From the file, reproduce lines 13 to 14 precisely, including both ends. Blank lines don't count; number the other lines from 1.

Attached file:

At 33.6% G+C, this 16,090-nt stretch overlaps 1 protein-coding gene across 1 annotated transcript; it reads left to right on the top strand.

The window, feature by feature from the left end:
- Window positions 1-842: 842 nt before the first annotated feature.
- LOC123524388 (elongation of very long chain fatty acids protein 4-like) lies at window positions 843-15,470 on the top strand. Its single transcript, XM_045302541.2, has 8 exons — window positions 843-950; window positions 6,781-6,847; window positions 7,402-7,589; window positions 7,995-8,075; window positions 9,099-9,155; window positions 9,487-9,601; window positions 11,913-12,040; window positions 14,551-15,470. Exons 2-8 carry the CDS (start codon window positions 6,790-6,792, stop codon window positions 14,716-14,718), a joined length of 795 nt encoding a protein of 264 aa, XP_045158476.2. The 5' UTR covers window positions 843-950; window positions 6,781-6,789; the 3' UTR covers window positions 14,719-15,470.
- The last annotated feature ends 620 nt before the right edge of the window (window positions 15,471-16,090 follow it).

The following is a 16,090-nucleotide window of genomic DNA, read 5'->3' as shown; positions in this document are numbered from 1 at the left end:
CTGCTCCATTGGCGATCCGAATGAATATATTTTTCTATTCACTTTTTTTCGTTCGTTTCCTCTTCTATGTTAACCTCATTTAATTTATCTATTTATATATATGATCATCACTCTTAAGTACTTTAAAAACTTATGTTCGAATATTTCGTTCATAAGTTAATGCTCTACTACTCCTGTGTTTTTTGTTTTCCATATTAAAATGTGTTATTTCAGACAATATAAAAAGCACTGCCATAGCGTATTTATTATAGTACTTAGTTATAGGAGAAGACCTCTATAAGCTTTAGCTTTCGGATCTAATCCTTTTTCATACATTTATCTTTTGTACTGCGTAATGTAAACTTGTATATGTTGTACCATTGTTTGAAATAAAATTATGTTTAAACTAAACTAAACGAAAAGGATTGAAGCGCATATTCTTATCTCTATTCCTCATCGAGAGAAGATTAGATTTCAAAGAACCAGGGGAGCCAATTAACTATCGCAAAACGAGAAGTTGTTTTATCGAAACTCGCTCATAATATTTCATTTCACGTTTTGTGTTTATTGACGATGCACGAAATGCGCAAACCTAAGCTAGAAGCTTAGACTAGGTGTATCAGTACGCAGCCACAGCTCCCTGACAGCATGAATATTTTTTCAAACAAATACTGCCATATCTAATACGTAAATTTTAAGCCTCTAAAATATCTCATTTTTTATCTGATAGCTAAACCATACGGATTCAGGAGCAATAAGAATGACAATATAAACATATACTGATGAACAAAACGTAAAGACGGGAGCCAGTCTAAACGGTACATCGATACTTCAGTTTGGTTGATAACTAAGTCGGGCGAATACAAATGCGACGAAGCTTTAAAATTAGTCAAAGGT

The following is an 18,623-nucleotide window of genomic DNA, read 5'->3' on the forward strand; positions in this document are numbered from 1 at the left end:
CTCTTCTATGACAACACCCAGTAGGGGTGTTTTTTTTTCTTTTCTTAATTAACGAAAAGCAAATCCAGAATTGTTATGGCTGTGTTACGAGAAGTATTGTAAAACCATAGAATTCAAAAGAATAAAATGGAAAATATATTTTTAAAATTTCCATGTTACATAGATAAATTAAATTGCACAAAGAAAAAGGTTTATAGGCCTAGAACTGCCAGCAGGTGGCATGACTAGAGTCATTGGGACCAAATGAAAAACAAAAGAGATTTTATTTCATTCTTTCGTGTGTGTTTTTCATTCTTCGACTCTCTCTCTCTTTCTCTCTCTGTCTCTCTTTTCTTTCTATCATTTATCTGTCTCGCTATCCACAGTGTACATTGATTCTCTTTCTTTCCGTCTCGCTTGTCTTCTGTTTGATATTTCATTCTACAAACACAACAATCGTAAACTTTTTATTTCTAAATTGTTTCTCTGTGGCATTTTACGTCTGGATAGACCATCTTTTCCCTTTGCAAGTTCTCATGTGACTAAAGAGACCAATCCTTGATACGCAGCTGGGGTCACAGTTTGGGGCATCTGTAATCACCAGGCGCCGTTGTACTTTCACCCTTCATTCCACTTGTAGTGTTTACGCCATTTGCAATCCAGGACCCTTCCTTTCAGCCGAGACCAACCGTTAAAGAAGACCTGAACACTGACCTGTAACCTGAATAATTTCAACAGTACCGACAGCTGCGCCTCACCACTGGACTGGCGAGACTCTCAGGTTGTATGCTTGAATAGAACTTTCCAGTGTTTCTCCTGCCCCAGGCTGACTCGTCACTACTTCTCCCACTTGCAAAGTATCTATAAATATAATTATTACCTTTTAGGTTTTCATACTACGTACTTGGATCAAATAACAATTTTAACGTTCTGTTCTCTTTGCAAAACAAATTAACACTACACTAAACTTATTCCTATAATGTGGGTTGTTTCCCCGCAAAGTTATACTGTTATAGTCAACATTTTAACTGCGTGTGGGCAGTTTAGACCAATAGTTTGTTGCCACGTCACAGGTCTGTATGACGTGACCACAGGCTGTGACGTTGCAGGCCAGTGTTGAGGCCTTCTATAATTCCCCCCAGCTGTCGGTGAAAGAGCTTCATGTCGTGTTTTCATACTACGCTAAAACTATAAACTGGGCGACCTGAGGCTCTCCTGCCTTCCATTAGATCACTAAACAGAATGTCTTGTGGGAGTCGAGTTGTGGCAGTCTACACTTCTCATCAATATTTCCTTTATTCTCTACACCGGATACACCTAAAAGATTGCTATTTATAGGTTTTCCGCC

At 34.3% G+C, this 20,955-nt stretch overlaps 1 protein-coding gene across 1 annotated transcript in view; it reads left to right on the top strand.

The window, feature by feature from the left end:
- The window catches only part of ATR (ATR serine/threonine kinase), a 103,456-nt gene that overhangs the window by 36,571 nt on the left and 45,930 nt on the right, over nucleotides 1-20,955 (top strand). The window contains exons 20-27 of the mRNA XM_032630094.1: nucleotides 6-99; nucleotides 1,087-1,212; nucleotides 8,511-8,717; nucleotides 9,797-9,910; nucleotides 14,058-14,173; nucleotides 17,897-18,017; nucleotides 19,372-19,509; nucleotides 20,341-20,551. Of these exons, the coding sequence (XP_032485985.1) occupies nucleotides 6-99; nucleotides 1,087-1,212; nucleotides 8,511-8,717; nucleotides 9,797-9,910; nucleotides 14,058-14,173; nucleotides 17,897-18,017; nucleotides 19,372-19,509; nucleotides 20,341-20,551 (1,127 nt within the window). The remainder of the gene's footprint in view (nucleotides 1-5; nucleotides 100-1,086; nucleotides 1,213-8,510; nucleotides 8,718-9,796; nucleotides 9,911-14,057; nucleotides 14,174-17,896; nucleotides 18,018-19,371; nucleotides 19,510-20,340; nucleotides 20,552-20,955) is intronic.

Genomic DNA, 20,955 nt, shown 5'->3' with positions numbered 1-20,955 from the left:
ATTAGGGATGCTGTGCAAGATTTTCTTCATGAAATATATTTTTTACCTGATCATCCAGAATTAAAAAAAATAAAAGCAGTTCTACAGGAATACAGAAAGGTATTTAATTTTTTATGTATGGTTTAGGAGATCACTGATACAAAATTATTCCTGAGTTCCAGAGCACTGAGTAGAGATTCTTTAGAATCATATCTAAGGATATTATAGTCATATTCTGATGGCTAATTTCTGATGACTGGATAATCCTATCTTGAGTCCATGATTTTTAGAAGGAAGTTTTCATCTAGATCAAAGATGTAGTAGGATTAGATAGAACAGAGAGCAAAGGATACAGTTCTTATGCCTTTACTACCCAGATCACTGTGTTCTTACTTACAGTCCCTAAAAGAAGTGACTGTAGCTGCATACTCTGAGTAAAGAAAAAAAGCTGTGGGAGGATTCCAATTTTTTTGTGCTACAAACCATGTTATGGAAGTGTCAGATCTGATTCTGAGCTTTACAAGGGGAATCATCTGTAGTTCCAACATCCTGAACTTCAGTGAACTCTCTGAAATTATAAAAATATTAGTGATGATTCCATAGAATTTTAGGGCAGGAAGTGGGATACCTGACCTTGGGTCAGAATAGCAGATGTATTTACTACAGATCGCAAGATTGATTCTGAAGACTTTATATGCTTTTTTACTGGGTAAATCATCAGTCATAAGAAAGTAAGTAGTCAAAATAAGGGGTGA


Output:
Genomic DNA, 20,955 nt, shown 5'->3' with positions numbered 1-20,955 from the left:
ATTAGGGATGCTGTGCAAGATTTTCTTCATGAAATATATTTTTTACCTGATCATCCAGAATTAAAAAAAATAAAAGCAGTTCTACAGGAATACAGAAAGGTATTTAATTTTTTATGTATGGTTTAGGAGATCACTGATACAAAATTATTCCTGAGTTCCAGAGCACTGAGTAGAGATTCTTTAGAATCATATCTAAGGATATTATAGTCATATTCTGATGGCTAATTTCTGATGACTGGATAATCCTATCTTGAGTCCATGATTTTTAGAAGGAAGTTTTCATCTAGATCAAAGATGTAGTAGGATTAGATAGAACAGAGAGCAAAGGATACAGTTCTTATGCCTTTACTACCCAGATCACTGTGTTCTTACTTACAGTCCCTAAAAGAAGTGACTGTAGCTGCATACTCTGAGTAAAGAAAAAAAGCTGTGGGAGGATTCCAATTTTTTTGTGCTACAAACCATGTTATGGAAGTGTCAGATCTGATTCTGAGCTTTACAAGGGGAATCATCTGTAGTTCCAACATCCTGAACTTCAGTGAACTCTCTGAAATTATAAAAATATTAGTGATGATTCCATAGAATTTTAGGGCAGGAAGTGGGATACCTGACCTTGGGTCAGAATAGCAGATGTATTTACTACAGATCGCAAGATTGATTCTGAAGACTTTATATGCTTTTTTACTGGGTAAATCATCAGTCATAAGAAAGTAAGTAGTCAAAATAAGGGGTGA